Despite three sanctions for spreading disinformation and bringing the Dutch public broadcaster into disrepute, the Secretary of Culture and Media had decided against revoking the licence of aspirant PSB Ongehoord Nederland (ON) (Unheard Netherlands). Claiming to give a voice to those unrepresented by existing broadcasters and to add a ‘critical voice’ on such issues as globalisation and immigration, ON became an ‘aspirant’ broadcaster in 2022, guaranteeing them public funding and airtime. Its run has been riddled with controversy, with their early broadcasts drawing formal complaints about disinformation and racism. The NPO – the umbrella administrative body for all public broadcasting services in the Netherlands – was allowed to request revocation of ON’s licence after the third sanction, but the Secretary argued the problems weren’t ‘manifest and structural’ enough to justify a revocation.

In early 2024, the Investigative Committee on the Conduct and Culture of Broadcasters released their report on workplace safety and culture at the Dutch public broadcaster NPO. After sexual misconduct at commercial broadcasters was reported in 2022, the following year saw high-profile scandals at the NPO, including workplace bullying at a popular daily talk show, and bullying, (sexual) intimidation, and discrimination at the sports division of PSB news channel NOS. The report concluded that unacceptable behaviour is widespread at the NPO, with 75% of their respondents indicating they have been a victim or a witness in the past year. The committee's recommendations included paying more attention to developing leadership skills, avoiding temporary contracts, and professionalising HR.3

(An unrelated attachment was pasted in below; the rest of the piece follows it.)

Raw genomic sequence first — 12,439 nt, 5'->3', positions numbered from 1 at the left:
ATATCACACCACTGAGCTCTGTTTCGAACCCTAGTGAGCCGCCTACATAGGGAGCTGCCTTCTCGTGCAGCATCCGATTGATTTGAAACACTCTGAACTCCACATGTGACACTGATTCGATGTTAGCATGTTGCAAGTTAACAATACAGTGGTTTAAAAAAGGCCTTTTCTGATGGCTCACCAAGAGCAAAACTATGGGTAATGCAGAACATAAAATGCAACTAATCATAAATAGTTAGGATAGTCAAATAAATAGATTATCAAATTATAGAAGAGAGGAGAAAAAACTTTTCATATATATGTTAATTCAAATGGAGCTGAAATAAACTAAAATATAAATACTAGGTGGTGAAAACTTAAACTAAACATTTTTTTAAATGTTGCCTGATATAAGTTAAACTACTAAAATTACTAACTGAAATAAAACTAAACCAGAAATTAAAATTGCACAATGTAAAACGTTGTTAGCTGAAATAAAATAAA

Tim Groot Kormelink and Kenza Lamot
Vrije Universiteit Amsterdam

Changing media

Public service broadcaster NOS and free, ad-driven news site maintain their dominance. While Facebook has decreased as a news source, video-focused platforms YouTube, Instagram, and TikTok are slightly up.

Pay for online news


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Trust in news overall



Trust in news has been fairly stable over the past year, although a slight drop (3pp) causes the Netherlands to drop five spots to ninth in the overall country rankings. Despite several scandals at the public service broadcaster, NOS Nieuws continues to rank as the most trusted source among those included in our survey.

RSF World Press Freedom Index


Score 87.73

Measure of press freedom from NGO Reporters Without Borders based on expert assessment. More at